Students and staff who are part of the Delroy Campus' Girls Academy are celebrating the fruits of a decade long partnership with Nestle.
The organisation, that provides help and support to young Aboriginal women, has received the benefits of Nestle's assistance for ten years with the wide range of programs the group offers.
Project Manager Emily Nettle says over 100 students at Delroy Campus have already felt the benefits.
"The Girls Academy is a program that works within the schools, we have 3000 girls across Australia and 111 here at Delroy Campus, we work with Aboriginal girls and our main goal is to get them through year 12, into work opportunities or further education," Ms Nettle said.
For some the support is as simple as transport to and from school, or through a number of after school programs designed to keep the girls motivated and focused, but one big area that the partnership has proved beneficial is nutrition.
"We have a room where they can have breakfast or lunch at recess, we have health food we provide and we have a cook-up once a week on Wednesday," Ms Nettle said.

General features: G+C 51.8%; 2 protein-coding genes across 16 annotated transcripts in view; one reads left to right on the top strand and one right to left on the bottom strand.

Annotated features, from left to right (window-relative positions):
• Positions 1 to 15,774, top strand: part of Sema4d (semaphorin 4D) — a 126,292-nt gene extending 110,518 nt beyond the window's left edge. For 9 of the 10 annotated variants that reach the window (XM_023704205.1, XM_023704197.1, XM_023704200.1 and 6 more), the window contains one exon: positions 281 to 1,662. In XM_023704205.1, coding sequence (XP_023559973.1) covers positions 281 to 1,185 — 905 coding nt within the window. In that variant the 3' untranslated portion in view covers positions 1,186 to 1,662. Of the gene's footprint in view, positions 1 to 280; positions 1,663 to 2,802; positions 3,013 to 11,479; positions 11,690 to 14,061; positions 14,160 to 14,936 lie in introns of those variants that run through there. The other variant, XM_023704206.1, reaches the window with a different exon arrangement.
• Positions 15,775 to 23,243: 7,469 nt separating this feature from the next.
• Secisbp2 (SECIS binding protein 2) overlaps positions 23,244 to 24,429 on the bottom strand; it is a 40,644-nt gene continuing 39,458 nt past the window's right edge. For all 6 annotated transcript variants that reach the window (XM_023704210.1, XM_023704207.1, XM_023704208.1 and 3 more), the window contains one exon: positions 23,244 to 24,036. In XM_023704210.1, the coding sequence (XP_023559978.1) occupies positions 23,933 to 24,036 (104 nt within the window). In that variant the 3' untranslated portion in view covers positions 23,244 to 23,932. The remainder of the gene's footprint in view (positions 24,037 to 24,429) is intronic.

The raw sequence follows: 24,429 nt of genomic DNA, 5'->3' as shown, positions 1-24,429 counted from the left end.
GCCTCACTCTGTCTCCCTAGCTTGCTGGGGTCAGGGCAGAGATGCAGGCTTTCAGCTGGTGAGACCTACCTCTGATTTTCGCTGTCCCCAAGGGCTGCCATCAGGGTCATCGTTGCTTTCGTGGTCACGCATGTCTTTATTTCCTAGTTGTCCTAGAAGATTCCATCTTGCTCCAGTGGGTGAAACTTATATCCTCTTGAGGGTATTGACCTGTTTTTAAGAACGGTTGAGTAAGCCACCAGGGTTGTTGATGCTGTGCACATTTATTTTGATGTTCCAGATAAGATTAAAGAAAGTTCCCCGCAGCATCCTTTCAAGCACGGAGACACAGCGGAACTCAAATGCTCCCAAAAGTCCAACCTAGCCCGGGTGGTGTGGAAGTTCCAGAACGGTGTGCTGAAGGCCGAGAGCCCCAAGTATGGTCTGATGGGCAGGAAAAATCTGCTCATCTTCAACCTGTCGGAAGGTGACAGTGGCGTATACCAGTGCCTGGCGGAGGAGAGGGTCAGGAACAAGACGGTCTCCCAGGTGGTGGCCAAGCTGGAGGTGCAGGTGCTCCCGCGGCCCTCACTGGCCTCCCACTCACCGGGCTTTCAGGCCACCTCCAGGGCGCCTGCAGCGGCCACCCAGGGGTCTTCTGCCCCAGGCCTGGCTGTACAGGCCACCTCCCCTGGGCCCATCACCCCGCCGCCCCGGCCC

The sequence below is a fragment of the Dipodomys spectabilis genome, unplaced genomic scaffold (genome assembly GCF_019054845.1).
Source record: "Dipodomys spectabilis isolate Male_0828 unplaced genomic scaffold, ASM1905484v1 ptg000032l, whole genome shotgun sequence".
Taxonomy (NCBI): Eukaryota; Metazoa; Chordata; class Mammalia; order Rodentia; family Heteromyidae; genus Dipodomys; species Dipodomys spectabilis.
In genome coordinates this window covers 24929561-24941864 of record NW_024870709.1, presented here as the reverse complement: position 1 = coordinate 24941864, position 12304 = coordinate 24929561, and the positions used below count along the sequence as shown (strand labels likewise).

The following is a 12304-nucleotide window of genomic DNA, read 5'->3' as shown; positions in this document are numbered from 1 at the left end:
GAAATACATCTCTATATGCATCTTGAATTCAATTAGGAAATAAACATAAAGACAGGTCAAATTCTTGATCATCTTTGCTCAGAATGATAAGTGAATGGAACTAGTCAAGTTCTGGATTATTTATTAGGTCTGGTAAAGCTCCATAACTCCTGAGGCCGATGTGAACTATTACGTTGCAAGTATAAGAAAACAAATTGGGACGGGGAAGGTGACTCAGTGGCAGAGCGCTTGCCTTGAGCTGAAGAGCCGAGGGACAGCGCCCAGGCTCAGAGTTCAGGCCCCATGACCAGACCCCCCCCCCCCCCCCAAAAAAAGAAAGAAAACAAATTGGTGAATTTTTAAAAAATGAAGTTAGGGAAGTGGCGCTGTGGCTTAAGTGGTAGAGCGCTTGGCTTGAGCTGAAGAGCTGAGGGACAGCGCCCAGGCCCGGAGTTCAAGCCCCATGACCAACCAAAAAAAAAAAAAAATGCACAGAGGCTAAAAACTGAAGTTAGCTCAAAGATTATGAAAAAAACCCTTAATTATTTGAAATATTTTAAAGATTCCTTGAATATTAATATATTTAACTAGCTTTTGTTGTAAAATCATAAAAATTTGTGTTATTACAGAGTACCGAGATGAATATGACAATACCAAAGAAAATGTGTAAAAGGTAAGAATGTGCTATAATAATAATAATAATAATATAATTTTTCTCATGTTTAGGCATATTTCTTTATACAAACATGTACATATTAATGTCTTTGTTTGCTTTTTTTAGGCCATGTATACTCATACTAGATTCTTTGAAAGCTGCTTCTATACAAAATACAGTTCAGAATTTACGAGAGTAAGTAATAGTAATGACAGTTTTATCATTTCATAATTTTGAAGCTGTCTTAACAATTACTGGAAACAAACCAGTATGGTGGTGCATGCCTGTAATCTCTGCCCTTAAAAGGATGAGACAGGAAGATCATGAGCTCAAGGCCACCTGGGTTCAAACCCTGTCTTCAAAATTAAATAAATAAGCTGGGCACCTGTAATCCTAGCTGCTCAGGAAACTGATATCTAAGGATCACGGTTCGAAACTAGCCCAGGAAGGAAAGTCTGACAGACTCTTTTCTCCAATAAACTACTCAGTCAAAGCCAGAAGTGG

"They've given us the foundation to make sure we feed the girls right, but also for them to learn about health and nutrition."
One way this has been achieved is through the mother and daughter cookbook, a nestle product that provides students with easy and healthy recipes they can take home.
"The mother and daughter cookbook has been a big help, but they've also had leadership camps where the girls have heard from some great guest speakers and learned all about nutrition as well," Ms Nettle said.
It's been a big boost to many of the students, including Emmalia Fernando-Fuller, who's enjoyed sharing the recipes with her grandmother.
"I've taken it to heart, when I go home, I tend to cook with my nan so I tell her about all the different things I've learnt to cook and I every time she tells me how good it is that I'll be able to cook whenever I want," Ms Fernando-Fuller said.
Two recipes devised by the Delroy Campus Girls Academy, including a health nachos alternative and a caramel slice, will feature in the next cookbook, but Emmalia has her sights set on a different career path than being a chef, hoping to follow in her mentor's footsteps.
"I really want to be a youth worker, I'd love to do what Emily and the others do, working with young kids and teenagers and helping them out," Ms Fernando-Fuller said.
"I'd like to be a Girls Academy worker, or work at Mission Australia, something like that."
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